One aspect of the privacy and confidentiality issue that could have a significant impact on reduction of duplicative and overlapping reporting systems is data sharing and data linkage among government agencies. It has long been recognized that the development of comprehensive data systems concerning the interrelations among various aspects of social and economic patterns sometimes requires that various data sets be combined. In the past, recommendations have been made for exchange of statistical data under legislatively mandated protected enclaves for selected statistical and research agencies within the federal government. There are current efforts to designate eight federal statistical agencies as statistical data centers that allows for limited sharing of statistical information by other agencies with these data centers and sharing among the statistical data centers. If approved, this Act will go a long way to sharing of data among federal agencies. For example, NCHS could use business data from the Census Bureau or BLS to construct sampling frames for surveys of employers or health providers, or using Census data from the Census Bureau to augment population samples.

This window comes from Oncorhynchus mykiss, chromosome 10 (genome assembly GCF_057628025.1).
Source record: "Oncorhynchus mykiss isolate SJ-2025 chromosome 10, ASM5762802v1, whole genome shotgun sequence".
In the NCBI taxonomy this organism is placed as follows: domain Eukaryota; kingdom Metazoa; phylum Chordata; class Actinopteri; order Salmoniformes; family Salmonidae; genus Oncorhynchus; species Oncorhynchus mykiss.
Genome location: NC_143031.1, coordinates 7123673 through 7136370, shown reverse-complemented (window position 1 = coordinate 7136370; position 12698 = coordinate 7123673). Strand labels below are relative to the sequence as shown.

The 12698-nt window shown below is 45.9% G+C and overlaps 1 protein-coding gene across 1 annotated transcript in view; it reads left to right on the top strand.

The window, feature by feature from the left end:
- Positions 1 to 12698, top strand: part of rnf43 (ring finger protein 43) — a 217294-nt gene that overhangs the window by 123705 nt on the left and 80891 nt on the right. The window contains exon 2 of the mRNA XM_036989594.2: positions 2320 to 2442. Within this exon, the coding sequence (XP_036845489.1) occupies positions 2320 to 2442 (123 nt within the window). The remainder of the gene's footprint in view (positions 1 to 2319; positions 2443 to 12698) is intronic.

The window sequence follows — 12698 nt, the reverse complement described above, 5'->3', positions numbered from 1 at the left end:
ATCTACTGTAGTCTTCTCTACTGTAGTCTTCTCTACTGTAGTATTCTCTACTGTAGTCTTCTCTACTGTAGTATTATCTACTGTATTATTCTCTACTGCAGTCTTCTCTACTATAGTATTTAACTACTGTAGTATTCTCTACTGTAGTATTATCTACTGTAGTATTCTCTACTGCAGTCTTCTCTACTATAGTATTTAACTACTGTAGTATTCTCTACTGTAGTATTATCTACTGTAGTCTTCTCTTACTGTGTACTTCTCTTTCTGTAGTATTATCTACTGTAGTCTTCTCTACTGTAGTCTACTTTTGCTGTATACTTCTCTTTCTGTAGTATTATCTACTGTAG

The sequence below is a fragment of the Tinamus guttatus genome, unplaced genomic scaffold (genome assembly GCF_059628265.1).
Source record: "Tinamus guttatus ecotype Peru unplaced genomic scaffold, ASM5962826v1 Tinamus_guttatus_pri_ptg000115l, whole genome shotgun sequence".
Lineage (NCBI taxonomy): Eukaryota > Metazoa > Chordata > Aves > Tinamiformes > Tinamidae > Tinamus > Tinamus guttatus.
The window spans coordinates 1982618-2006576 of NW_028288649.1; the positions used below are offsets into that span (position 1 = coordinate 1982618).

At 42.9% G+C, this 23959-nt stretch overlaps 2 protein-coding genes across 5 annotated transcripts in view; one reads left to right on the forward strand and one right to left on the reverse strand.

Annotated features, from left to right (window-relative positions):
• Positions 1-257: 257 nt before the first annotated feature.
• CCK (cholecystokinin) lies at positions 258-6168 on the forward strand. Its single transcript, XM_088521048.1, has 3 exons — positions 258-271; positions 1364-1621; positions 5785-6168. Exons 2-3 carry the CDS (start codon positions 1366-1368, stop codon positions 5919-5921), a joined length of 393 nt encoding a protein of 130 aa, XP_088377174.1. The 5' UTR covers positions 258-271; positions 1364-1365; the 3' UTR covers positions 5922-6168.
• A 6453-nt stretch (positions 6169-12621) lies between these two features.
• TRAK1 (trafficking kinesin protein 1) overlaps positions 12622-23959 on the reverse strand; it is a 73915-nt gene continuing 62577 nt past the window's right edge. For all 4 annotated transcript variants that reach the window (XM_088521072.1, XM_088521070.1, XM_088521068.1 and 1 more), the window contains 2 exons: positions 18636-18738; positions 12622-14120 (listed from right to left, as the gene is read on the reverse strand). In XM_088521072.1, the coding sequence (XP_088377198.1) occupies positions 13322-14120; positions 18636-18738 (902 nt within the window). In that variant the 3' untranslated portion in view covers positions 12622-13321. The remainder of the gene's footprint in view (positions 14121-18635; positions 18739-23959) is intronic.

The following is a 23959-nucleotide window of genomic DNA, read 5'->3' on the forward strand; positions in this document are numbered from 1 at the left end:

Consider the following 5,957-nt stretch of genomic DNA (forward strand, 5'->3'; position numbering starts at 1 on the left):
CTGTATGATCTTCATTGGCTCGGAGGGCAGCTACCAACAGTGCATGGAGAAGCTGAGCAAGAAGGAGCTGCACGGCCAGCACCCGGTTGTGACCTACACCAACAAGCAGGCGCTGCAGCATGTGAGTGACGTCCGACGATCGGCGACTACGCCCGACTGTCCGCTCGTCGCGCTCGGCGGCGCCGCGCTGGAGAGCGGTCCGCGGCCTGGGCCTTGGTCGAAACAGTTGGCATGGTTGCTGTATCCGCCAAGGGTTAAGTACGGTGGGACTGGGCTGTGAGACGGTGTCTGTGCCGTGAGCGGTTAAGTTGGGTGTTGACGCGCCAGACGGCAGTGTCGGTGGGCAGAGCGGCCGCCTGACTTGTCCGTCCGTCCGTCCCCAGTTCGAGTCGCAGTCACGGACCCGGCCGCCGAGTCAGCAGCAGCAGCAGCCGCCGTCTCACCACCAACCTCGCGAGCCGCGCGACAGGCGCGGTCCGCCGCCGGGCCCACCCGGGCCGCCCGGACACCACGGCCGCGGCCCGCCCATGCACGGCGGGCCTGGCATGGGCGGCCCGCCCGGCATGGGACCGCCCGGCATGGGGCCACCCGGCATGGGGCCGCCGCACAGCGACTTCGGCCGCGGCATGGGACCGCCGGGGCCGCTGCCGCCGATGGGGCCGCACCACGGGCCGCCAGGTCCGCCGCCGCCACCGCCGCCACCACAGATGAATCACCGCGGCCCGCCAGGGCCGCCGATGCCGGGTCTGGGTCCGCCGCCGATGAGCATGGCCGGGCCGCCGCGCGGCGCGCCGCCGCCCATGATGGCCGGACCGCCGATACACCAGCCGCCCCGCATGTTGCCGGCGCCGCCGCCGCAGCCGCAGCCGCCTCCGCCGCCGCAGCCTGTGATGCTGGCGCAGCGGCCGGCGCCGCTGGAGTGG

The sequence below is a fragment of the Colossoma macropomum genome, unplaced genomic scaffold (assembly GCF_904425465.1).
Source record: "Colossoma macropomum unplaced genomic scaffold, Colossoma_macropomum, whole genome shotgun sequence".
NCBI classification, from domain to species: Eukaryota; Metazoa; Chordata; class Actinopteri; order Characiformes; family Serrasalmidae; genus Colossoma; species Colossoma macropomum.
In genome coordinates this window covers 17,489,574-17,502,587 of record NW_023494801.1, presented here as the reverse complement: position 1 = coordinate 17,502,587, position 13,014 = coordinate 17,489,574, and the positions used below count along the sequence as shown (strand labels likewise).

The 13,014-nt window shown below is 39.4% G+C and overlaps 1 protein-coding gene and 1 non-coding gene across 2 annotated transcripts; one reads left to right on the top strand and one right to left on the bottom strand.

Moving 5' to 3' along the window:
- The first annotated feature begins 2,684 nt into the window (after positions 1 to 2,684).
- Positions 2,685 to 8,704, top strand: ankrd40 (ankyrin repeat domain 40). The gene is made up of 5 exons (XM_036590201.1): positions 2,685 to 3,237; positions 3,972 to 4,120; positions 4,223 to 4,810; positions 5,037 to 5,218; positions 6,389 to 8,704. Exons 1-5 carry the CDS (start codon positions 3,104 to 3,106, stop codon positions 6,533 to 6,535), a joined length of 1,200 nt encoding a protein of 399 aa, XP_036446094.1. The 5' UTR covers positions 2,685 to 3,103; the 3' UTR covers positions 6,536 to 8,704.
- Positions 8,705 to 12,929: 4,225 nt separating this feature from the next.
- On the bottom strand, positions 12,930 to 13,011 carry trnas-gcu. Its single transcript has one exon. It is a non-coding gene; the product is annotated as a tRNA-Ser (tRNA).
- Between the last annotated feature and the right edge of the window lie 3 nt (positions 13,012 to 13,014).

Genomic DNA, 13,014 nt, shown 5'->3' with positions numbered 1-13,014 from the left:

Linking public and private data is an area with tremendous potential for analysis of issues of confidentiality can be overcome. Linking such data is especially important for medical effectiveness and outcomes research, which examines the effects of alternative treatments of a given medical condition on the eventual outcomes realized by the patient.
Data integration among current large data collection activities should be carried out to maximize the results of separate efforts. Linkage of data files should be encouraged when there is a good reason to believe that the results of a specific linkage program will be sufficiently complete for the specific purpose and that biases and limitations of linkage studies will not be so severe as to vitiate results.